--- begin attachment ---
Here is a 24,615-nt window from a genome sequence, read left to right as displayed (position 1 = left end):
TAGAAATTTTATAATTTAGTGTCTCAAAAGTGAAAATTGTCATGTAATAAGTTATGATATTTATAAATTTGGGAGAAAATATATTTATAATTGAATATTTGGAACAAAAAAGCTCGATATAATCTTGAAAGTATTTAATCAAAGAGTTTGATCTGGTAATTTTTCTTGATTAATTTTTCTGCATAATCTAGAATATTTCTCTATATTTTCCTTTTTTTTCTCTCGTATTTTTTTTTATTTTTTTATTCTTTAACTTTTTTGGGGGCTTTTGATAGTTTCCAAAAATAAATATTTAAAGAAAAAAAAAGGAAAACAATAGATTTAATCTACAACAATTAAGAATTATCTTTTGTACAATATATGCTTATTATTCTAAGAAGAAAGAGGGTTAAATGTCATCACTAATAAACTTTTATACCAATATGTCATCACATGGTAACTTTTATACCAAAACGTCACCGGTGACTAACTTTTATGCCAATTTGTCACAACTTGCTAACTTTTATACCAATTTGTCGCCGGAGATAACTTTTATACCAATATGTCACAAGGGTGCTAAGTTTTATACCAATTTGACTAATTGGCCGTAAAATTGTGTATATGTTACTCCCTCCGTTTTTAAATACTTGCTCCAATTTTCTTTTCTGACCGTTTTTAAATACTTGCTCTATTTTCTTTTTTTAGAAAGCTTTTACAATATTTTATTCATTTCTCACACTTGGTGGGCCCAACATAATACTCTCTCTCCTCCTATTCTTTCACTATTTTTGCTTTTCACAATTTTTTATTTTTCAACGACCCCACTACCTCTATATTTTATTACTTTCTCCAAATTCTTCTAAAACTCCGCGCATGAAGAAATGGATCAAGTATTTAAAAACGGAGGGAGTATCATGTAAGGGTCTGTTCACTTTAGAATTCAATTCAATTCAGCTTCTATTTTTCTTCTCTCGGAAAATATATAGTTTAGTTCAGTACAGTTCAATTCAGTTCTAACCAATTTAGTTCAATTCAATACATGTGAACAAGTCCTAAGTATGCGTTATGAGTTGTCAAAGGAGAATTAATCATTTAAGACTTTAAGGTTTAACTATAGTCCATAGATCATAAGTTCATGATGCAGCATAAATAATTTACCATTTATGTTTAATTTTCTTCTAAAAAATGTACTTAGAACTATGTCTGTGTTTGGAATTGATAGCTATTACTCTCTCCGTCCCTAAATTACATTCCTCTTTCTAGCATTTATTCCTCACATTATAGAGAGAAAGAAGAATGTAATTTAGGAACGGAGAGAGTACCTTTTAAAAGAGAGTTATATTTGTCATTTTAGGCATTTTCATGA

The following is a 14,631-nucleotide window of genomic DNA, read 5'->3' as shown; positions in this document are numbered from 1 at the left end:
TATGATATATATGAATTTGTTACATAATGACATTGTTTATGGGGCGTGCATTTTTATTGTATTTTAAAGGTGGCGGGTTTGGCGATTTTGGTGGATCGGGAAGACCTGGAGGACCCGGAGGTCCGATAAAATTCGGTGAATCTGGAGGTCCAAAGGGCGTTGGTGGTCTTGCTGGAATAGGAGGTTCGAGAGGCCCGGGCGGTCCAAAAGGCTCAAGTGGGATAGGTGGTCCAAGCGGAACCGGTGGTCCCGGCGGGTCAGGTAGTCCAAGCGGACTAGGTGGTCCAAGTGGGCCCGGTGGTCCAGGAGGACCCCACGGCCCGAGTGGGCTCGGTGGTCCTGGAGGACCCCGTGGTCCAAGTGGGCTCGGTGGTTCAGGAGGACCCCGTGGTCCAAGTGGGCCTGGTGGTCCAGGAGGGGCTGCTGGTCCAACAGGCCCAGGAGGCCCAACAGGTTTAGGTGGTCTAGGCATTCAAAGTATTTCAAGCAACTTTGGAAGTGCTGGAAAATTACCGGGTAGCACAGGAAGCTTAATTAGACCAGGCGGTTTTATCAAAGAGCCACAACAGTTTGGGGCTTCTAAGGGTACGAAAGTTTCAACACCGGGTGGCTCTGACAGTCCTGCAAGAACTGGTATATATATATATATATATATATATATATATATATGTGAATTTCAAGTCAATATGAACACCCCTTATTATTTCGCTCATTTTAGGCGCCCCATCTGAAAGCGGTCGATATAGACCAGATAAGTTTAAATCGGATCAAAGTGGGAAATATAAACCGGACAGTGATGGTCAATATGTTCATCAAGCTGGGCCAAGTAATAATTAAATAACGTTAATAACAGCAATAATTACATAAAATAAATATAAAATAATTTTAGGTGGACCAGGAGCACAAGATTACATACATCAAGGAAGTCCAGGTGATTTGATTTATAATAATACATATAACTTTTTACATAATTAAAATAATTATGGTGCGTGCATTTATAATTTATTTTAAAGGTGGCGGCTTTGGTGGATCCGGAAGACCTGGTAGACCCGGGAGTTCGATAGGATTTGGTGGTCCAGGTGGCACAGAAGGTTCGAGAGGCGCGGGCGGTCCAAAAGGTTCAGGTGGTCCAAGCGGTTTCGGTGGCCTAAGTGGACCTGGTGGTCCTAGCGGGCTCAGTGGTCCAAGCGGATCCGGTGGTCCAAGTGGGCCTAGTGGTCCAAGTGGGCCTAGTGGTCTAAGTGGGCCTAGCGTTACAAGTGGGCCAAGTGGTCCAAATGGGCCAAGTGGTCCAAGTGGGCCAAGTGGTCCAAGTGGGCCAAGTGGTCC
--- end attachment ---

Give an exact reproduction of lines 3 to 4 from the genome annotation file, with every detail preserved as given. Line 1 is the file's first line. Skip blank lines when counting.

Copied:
The following is a 14,631-nucleotide window of genomic DNA, read 5'->3' as shown; positions in this document are numbered from 1 at the left end:
TATGATATATATGAATTTGTTACATAATGACATTGTTTATGGGGCGTGCATTTTTATTGTATTTTAAAGGTGGCGGGTTTGGCGATTTTGGTGGATCGGGAAGACCTGGAGGACCCGGAGGTCCGATAAAATTCGGTGAATCTGGAGGTCCAAAGGGCGTTGGTGGTCTTGCTGGAATAGGAGGTTCGAGAGGCCCGGGCGGTCCAAAAGGCTCAAGTGGGATAGGTGGTCCAAGCGGAACCGGTGGTCCCGGCGGGTCAGGTAGTCCAAGCGGACTAGGTGGTCCAAGTGGGCCCGGTGGTCCAGGAGGACCCCACGGCCCGAGTGGGCTCGGTGGTCCTGGAGGACCCCGTGGTCCAAGTGGGCTCGGTGGTTCAGGAGGACCCCGTGGTCCAAGTGGGCCTGGTGGTCCAGGAGGGGCTGCTGGTCCAACAGGCCCAGGAGGCCCAACAGGTTTAGGTGGTCTAGGCATTCAAAGTATTTCAAGCAACTTTGGAAGTGCTGGAAAATTACCGGGTAGCACAGGAAGCTTAATTAGACCAGGCGGTTTTATCAAAGAGCCACAACAGTTTGGGGCTTCTAAGGGTACGAAAGTTTCAACACCGGGTGGCTCTGACAGTCCTGCAAGAACTGGTATATATATATATATATATATATATATATATATATGTGAATTTCAAGTCAATATGAACACCCCTTATTATTTCGCTCATTTTAGGCGCCCCATCTGAAAGCGGTCGATATAGACCAGATAAGTTTAAATCGGATCAAAGTGGGAAATATAAACCGGACAGTGATGGTCAATATGTTCATCAAGCTGGGCCAAGTAATAATTAAATAACGTTAATAACAGCAATAATTACATAAAATAAATATAAAATAATTTTAGGTGGACCAGGAGCACAAGATTACATACATCAAGGAAGTCCAGGTGATTTGATTTATAATAATACATATAACTTTTTACATAATTAAAATAATTATGGTGCGTGCATTTATAATTTATTTTAAAGGTGGCGGCTTTGGTGGATCCGGAAGACCTGGTAGACCCGGGAGTTCGATAGGATTTGGTGGTCCAGGTGGCACAGAAGGTTCGAGAGGCGCGGGCGGTCCAAAAGGTTCAGGTGGTCCAAGCGGTTTCGGTGGCCTAAGTGGACCTGGTGGTCCTAGCGGGCTCAGTGGTCCAAGCGGATCCGGTGGTCCAAGTGGGCCTAGTGGTCCAAGTGGGCCTAGTGGTCTAAGTGGGCCTAGCGTTACAAGTGGGCCAAGTGGTCCAAATGGGCCAAGTGGTCCAAGTGGGCCAAGTGGTCCAAGTGGGCCAAGTGGTCC